A still shot from one of the many pointless reenactment scenes in this soporific film.
Earlier today, since the World Cup is on a two-day break, I went to see Dinesh D’Souza’s new movie that has been relentlessly raved about by so many in the mainstream conservative media. This film by D’Souza is unmistakably one of the worst documentaries I have seen in many years—and I watch a lot of documentaries. It was dreadful.
D’Souza’s movie starts out by making you believe that he is about to deliver a monumental counterfactual history movie. From the onset, one would think that D’Souza was going to deliver a Niall Ferguson-esque look at the history of the world without America. The thesis of the documentary is supposed to be “What if America didn’t exist?” The movie did not answer this question. The movie essentially tries to answer “leftist” (read: historically accurate) claims such as: the enslavement of Africans existed and their stolen labor built the American empire, the extermination of Native Americans actually occurred, and California and Texas once belonged to Mexico. These are not controversial or disputed historical facts. Perhaps D’Souza’s documentary would be more appropriately titled Trying to Dispute Historical Facts.
D’Souza fulminates against Howard Zinn’s infamous historical work A People’s History of the United States. He points out there are many inaccuracies in the book (without ever telling us what any of those inaccuracies are). However, regardless of whatever anyone thinks about Zinn’s left-wing politics or his books, his work is inestimably better than the “scholarship” that led to this shambolic movie. America: Imagine the World Without Her packs the intellectual heft of an average troll video on YouTube. Unlike D’Souza who just tells you to hate books while using ad hominem attacks against their authors, I will tell you why D’Souza’s movie is nonsense.
D’Souza starts by pointing out the arguments that leftists make about America. He then says he is going to refute them. The problem is that he never does. His idea of refuting historical facts is by providing alternative facts that have little to no bearing on the facts that he is trying to refute. For example, to “refute” the claim that Native Americans were systematically destroyed by Christopher Columbus, he points out that Christopher Columbus predates America and was not American, ergo there is no way any of his actions can be an indictment against America. What D’Souza craftily omits to deceive his credulous audience is that Christopher Columbus is a national hero in America today. We are indoctrinated into believing the risible and fictitious history of Columbus being a great explorer who “discovered” the “New World” (despite the “New World” already having inhabitants). We still have a day devoted to Christopher Columbus. Trying to distance Christopher Columbus from America should also mean the jettisoning of Columbus Day. I doubt D’Souza would think that is a good idea, but he blithely dismisses Columbus as someone who predates America, while ignoring the unmerited god-like worship he receives in American society today. This nonsense from D’Souza is not scholarship or logical argumentation that can appeal to anybody with a triple-digit IQ. This is casuistic jingoism that appeals to unlettered rubes.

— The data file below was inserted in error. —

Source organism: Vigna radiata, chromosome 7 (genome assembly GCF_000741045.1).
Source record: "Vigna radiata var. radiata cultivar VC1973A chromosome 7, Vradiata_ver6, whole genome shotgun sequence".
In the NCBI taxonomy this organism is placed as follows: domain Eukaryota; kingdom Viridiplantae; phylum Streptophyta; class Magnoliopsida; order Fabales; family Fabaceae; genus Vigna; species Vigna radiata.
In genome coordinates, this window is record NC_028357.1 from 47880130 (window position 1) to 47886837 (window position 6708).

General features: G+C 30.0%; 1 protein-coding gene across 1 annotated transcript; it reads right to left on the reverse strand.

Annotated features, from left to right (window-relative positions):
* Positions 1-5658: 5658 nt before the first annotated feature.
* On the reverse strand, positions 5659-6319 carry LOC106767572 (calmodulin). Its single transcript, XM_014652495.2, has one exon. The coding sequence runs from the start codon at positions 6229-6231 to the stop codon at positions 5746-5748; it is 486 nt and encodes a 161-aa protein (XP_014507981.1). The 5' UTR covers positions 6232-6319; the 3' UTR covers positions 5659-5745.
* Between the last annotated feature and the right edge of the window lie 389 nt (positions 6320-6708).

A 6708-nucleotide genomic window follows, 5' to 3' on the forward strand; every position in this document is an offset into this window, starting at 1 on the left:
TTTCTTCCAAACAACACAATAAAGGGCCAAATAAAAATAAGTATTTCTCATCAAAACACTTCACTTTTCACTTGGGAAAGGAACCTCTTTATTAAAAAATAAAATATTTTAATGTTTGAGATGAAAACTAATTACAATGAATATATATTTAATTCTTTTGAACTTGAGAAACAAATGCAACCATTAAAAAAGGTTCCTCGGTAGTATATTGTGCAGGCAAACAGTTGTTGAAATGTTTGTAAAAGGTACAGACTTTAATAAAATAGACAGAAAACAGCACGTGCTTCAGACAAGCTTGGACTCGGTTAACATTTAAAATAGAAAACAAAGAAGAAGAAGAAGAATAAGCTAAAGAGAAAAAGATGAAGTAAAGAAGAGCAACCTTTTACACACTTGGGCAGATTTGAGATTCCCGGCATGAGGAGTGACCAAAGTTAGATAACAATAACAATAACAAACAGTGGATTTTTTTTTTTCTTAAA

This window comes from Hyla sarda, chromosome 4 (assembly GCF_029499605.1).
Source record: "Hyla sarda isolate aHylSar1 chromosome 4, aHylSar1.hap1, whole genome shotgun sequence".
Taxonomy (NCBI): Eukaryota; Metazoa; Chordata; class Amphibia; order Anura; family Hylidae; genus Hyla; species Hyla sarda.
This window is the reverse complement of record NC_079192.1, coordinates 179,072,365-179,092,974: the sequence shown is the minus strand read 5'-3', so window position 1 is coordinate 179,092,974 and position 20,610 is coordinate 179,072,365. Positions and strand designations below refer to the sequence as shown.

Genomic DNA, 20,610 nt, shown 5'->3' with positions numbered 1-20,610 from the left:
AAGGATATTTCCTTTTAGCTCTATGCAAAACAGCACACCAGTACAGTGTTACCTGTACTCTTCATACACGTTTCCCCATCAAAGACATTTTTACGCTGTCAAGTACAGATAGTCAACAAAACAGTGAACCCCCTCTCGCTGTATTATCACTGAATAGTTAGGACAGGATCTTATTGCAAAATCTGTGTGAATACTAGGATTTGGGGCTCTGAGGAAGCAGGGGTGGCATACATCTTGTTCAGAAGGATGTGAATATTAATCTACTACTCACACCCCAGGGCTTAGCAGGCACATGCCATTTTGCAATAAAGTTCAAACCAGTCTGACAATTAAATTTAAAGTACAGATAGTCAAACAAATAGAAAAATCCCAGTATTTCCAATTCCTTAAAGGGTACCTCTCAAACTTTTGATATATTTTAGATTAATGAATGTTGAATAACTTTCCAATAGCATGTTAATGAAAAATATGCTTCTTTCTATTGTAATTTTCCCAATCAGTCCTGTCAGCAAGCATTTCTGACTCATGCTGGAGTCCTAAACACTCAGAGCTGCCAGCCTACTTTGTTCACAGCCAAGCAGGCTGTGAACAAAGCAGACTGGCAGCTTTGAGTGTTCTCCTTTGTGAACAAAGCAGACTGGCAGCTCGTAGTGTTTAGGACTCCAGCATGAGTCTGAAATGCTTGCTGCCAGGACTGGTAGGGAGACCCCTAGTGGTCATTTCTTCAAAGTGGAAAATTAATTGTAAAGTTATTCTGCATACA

In a similarly obtuse “rebuttal,” D’Souza’s answer to the historical fact that California and Texas were once a part of Mexico is an interview with a young Hispanic law student who said he would move to Minneapolis if Texas ever becomes a part of Mexico again. If that’s not convincing enough, D’Souza also speaks to a border patrol agent and asks him if he has ever seen a Mexican-American trying to cross the border to go back to Mexico. The border patrol agent answers, “No.” This is the intellectual depth of D’Souza’s counterargument.
Another startlingly silly argument from D’Souza is regarding the enslavement and stolen labor of African Americans. D’Souza tries to mollify this historical truth by pointing out that there were black slave owners and also white indentured servants from England who worked alongside blacks. D’Souza correctly notes that white indentured servants were not treated as horribly as black slaves were, but he does not see how this utterly discredits any point he is trying to make. So what is the point D’Souza is trying to make, except to posit the fallacious, “Everybody went through slavery!” line that is popular with black oppression deniers? Yes, slavery existed in different forms all over the world, but the American enslavement of blacks was uniquely brutal.